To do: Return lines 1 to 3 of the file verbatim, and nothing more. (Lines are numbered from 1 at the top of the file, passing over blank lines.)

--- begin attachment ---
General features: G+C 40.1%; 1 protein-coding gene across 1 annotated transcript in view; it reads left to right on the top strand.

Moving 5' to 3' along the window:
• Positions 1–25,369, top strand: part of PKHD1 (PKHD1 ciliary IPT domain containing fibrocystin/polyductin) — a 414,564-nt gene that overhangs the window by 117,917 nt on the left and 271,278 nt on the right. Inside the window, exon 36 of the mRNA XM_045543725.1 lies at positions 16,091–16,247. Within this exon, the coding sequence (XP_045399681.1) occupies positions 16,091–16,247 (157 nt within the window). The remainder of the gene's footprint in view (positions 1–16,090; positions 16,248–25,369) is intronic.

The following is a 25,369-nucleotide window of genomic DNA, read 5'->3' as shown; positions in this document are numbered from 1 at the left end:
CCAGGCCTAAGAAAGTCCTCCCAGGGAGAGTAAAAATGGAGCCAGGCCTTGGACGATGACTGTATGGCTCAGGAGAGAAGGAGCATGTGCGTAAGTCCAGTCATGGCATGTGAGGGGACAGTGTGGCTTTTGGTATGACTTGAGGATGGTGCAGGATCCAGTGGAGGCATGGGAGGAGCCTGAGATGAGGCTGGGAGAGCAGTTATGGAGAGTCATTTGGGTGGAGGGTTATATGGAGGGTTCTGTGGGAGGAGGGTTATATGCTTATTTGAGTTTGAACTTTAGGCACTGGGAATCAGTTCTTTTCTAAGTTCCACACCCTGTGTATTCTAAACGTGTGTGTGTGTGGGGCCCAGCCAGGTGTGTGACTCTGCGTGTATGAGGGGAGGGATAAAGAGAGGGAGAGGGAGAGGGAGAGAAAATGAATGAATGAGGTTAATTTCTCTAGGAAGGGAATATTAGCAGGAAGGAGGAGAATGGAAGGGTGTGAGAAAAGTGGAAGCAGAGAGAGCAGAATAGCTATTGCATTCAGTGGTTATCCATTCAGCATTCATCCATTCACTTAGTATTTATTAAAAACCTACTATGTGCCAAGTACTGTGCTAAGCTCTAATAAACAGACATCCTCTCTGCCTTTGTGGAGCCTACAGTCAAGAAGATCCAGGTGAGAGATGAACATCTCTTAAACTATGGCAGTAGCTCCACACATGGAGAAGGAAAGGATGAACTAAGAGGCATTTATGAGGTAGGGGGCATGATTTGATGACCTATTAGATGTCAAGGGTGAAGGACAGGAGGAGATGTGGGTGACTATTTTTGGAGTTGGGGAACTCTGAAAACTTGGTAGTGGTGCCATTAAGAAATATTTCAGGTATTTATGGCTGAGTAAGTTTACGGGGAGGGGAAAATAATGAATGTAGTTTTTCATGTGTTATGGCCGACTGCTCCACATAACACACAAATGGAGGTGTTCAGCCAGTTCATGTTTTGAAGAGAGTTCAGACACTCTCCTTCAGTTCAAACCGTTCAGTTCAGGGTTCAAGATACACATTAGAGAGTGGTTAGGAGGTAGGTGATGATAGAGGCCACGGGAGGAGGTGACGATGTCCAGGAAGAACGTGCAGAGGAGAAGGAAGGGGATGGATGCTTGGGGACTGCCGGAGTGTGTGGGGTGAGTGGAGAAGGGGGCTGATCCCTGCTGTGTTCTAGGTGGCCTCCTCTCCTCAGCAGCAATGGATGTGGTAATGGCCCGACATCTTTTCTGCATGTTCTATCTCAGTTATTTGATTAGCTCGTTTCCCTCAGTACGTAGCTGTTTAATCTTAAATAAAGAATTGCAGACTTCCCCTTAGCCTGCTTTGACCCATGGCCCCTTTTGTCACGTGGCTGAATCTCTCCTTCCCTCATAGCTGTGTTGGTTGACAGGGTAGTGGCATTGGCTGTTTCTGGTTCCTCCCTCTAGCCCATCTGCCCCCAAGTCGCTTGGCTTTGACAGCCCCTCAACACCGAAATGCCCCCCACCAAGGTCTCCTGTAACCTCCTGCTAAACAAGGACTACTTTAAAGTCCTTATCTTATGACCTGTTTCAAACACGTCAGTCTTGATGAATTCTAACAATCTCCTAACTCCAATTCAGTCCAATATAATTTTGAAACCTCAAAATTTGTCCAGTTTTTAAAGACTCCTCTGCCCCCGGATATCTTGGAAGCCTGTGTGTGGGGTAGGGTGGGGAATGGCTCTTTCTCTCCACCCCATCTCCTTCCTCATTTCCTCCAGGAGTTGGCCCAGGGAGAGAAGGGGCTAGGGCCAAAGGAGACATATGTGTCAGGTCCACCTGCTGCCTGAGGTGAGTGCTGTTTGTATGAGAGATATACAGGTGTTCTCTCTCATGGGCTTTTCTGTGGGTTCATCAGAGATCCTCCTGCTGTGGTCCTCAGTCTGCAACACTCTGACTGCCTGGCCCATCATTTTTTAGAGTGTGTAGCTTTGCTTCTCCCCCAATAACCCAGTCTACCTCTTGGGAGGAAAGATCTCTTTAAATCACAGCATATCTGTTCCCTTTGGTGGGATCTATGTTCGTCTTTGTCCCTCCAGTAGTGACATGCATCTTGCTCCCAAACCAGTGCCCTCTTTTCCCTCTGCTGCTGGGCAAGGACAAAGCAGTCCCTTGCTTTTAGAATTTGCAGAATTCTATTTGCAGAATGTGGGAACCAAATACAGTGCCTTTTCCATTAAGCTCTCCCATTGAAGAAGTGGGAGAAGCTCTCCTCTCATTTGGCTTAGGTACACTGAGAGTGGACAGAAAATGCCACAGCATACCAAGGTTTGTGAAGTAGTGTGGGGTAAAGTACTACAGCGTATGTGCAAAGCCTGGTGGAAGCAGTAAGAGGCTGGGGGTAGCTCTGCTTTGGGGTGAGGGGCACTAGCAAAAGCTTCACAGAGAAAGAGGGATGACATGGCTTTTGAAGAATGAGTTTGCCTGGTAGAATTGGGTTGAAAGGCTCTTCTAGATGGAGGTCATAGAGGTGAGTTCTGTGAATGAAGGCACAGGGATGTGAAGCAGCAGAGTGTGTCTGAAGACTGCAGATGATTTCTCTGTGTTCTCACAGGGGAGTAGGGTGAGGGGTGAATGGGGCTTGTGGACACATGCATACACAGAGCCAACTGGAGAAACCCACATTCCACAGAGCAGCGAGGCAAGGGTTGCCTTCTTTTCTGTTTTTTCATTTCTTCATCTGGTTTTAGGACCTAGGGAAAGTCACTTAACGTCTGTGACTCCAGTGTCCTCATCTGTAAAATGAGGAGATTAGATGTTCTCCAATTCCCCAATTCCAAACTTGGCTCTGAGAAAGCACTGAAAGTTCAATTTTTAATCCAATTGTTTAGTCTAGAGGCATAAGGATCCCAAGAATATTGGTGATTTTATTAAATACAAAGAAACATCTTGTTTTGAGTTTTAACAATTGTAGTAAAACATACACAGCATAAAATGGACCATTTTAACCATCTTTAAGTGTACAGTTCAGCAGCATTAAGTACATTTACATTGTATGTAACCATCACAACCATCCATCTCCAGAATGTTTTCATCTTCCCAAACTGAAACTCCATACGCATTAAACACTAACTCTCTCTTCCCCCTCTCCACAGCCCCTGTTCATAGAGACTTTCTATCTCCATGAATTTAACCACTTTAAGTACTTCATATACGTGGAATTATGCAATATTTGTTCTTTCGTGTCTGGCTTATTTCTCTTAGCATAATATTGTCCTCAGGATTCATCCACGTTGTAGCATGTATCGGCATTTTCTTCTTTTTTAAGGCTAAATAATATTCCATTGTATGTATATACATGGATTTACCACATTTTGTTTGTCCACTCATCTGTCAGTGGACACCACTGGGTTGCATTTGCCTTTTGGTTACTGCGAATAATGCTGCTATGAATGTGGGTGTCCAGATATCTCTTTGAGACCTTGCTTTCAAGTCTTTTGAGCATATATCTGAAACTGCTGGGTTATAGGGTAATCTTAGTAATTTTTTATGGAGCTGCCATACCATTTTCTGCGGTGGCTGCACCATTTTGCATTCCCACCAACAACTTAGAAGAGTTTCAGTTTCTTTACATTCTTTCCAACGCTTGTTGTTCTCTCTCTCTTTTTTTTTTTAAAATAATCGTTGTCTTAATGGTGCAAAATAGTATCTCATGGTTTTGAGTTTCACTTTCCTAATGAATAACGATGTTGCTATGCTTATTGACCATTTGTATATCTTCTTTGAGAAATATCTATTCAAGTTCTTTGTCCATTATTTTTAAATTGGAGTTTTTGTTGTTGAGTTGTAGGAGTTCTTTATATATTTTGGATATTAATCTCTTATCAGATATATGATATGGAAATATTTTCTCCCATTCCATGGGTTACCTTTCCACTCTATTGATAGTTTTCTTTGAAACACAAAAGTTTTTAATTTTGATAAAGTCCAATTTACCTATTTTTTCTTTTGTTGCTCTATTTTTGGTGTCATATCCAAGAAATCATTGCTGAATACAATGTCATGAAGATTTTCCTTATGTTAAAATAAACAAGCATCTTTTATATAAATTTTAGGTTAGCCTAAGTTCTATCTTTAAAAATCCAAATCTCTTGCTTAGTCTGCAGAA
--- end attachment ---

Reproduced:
General features: G+C 40.1%; 1 protein-coding gene across 1 annotated transcript in view; it reads left to right on the top strand.

Moving 5' to 3' along the window:
• Positions 1–25,369, top strand: part of PKHD1 (PKHD1 ciliary IPT domain containing fibrocystin/polyductin) — a 414,564-nt gene that overhangs the window by 117,917 nt on the left and 271,278 nt on the right. Inside the window, exon 36 of the mRNA XM_045543725.1 lies at positions 16,091–16,247. Within this exon, the coding sequence (XP_045399681.1) occupies positions 16,091–16,247 (157 nt within the window). The remainder of the gene's footprint in view (positions 1–16,090; positions 16,248–25,369) is intronic.